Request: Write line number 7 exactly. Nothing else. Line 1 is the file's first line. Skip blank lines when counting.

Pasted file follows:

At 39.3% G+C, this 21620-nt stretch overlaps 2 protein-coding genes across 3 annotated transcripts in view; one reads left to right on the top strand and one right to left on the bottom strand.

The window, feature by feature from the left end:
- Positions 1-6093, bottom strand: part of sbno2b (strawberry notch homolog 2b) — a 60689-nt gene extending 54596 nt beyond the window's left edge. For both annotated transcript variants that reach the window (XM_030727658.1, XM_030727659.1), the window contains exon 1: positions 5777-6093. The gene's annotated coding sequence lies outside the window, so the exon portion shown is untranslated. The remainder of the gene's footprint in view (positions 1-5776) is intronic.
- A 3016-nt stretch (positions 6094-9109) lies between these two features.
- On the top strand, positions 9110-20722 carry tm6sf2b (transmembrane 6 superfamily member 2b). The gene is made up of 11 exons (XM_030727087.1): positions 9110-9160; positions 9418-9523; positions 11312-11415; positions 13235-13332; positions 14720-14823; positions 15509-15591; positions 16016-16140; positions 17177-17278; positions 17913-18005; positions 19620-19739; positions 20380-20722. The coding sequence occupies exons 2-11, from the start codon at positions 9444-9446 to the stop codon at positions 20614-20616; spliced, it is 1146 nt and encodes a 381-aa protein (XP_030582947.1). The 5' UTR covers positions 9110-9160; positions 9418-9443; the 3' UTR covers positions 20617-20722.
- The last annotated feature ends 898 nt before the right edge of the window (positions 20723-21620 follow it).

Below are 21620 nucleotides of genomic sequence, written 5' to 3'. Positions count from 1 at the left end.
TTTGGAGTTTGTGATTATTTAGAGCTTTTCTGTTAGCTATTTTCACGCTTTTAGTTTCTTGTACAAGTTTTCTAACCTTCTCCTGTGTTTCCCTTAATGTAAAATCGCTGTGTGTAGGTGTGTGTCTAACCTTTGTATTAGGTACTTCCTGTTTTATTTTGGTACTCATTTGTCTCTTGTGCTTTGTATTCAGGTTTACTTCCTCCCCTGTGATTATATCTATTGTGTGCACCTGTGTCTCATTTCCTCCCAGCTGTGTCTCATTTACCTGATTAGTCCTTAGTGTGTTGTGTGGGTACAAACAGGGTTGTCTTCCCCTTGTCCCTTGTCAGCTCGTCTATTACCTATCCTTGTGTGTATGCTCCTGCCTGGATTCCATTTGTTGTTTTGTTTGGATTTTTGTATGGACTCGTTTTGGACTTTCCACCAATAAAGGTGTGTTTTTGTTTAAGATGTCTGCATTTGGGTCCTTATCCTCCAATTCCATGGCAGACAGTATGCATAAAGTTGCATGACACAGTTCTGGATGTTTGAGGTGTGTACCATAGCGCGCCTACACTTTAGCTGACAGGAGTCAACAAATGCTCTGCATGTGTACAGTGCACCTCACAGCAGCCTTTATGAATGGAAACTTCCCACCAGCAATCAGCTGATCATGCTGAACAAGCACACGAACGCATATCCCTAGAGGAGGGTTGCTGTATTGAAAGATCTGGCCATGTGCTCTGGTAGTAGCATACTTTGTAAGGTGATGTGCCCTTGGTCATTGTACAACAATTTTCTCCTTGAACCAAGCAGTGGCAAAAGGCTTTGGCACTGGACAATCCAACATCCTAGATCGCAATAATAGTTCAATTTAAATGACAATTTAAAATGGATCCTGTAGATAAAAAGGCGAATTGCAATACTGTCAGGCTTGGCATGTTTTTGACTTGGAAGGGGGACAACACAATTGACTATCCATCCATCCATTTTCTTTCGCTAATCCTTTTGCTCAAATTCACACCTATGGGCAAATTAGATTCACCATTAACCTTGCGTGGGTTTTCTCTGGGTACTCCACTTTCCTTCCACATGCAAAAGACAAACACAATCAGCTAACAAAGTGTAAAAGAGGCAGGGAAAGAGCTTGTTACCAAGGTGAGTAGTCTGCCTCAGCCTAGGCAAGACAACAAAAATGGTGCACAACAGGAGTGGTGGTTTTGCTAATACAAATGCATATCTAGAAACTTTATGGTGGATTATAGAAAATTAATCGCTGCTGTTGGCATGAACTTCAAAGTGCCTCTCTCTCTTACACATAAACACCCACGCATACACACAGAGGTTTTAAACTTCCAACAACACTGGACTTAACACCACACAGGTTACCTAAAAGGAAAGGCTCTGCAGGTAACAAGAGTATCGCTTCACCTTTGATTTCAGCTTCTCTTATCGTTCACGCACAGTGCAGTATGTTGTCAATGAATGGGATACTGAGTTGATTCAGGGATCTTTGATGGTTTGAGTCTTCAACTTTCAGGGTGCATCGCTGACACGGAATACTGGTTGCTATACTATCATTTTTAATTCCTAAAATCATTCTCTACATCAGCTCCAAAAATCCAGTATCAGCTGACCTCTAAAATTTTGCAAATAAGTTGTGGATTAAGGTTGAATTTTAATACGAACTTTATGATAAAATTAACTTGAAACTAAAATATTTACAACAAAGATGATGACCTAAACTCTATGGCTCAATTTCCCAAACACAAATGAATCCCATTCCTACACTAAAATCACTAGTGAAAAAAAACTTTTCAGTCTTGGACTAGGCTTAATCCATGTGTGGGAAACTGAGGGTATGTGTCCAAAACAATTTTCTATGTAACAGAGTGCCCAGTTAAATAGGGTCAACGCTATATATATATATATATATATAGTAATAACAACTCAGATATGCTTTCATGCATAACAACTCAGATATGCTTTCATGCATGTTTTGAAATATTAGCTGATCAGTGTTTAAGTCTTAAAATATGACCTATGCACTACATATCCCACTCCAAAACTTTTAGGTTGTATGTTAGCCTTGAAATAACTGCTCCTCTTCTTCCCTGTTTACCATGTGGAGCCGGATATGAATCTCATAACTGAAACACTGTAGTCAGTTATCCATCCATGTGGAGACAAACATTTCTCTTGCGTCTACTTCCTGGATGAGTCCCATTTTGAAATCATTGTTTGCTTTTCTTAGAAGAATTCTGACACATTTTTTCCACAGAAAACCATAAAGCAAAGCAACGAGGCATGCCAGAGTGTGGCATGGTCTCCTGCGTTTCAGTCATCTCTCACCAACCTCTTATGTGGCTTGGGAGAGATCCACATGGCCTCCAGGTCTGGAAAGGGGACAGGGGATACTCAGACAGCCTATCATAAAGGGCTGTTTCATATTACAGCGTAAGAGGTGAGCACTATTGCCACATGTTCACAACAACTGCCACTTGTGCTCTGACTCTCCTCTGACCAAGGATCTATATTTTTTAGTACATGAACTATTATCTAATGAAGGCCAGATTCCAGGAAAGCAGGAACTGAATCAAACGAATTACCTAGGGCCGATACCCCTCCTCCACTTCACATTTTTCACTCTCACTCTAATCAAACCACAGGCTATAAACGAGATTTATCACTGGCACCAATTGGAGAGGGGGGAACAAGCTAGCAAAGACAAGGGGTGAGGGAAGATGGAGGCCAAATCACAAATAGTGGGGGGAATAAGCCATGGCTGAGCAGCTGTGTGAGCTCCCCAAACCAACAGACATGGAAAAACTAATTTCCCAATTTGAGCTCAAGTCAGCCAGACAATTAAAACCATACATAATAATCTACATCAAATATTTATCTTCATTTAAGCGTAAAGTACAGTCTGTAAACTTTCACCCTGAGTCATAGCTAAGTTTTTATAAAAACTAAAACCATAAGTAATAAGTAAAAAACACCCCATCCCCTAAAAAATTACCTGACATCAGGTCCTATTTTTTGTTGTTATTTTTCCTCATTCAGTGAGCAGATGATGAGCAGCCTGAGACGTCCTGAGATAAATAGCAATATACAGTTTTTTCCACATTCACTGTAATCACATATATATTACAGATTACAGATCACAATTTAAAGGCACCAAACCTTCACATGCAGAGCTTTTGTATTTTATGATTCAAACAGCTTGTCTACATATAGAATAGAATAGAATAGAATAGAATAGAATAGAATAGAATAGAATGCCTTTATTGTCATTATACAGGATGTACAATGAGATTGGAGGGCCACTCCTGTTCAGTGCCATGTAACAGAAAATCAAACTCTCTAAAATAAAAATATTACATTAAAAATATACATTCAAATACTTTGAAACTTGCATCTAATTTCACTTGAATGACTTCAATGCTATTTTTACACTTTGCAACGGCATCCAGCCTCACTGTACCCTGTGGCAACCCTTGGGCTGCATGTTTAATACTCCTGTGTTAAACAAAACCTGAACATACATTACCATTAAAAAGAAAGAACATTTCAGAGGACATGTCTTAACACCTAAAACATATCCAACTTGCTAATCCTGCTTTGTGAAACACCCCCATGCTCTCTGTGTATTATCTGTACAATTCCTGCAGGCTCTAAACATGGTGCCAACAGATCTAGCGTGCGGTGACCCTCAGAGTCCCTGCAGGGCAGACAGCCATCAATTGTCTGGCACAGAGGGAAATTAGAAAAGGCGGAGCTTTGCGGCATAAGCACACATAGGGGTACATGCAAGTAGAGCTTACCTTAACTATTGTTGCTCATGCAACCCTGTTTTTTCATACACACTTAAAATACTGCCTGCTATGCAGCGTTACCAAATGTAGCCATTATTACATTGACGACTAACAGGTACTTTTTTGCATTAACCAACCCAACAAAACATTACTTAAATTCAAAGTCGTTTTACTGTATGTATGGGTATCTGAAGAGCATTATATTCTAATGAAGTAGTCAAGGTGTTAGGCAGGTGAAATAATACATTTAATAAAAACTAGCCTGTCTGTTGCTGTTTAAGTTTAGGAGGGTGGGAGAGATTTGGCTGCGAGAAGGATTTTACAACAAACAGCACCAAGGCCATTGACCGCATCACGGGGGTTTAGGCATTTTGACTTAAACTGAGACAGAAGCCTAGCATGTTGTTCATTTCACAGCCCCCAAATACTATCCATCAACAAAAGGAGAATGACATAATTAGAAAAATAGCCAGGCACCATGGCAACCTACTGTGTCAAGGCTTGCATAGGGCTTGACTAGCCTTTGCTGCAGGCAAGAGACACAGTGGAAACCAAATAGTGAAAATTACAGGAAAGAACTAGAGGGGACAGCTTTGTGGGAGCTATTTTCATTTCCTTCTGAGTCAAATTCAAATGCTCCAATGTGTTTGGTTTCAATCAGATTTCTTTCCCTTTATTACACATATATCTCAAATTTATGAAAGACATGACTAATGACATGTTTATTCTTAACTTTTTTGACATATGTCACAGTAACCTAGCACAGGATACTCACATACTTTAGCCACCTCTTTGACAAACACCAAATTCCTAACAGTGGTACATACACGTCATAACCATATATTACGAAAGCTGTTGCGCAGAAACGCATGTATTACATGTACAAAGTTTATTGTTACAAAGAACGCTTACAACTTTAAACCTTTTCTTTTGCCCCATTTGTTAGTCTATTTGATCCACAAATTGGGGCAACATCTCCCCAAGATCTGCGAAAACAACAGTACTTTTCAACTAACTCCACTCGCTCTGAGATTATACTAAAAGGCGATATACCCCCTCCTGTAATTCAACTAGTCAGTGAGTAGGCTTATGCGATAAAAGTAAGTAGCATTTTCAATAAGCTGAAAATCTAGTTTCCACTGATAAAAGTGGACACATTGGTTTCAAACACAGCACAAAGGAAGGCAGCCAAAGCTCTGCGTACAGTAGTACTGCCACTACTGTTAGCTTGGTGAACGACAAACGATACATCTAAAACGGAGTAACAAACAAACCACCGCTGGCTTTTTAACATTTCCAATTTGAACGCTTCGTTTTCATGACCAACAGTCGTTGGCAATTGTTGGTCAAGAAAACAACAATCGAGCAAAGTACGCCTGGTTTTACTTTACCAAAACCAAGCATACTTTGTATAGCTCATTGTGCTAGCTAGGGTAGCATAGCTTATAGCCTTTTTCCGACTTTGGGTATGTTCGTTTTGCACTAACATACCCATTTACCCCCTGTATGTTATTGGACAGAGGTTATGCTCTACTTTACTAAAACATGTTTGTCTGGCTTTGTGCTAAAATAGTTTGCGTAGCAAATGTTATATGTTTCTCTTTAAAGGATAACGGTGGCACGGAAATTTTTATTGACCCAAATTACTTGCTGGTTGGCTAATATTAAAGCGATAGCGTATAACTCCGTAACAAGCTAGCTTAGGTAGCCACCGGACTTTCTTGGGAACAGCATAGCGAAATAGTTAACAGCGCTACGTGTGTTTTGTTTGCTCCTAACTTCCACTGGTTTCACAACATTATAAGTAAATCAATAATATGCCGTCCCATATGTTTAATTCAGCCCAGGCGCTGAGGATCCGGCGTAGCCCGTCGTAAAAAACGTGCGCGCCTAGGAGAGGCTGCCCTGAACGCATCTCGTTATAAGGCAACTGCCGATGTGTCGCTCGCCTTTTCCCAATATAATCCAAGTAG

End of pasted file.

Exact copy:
Below are 21620 nucleotides of genomic sequence, written 5' to 3'. Positions count from 1 at the left end.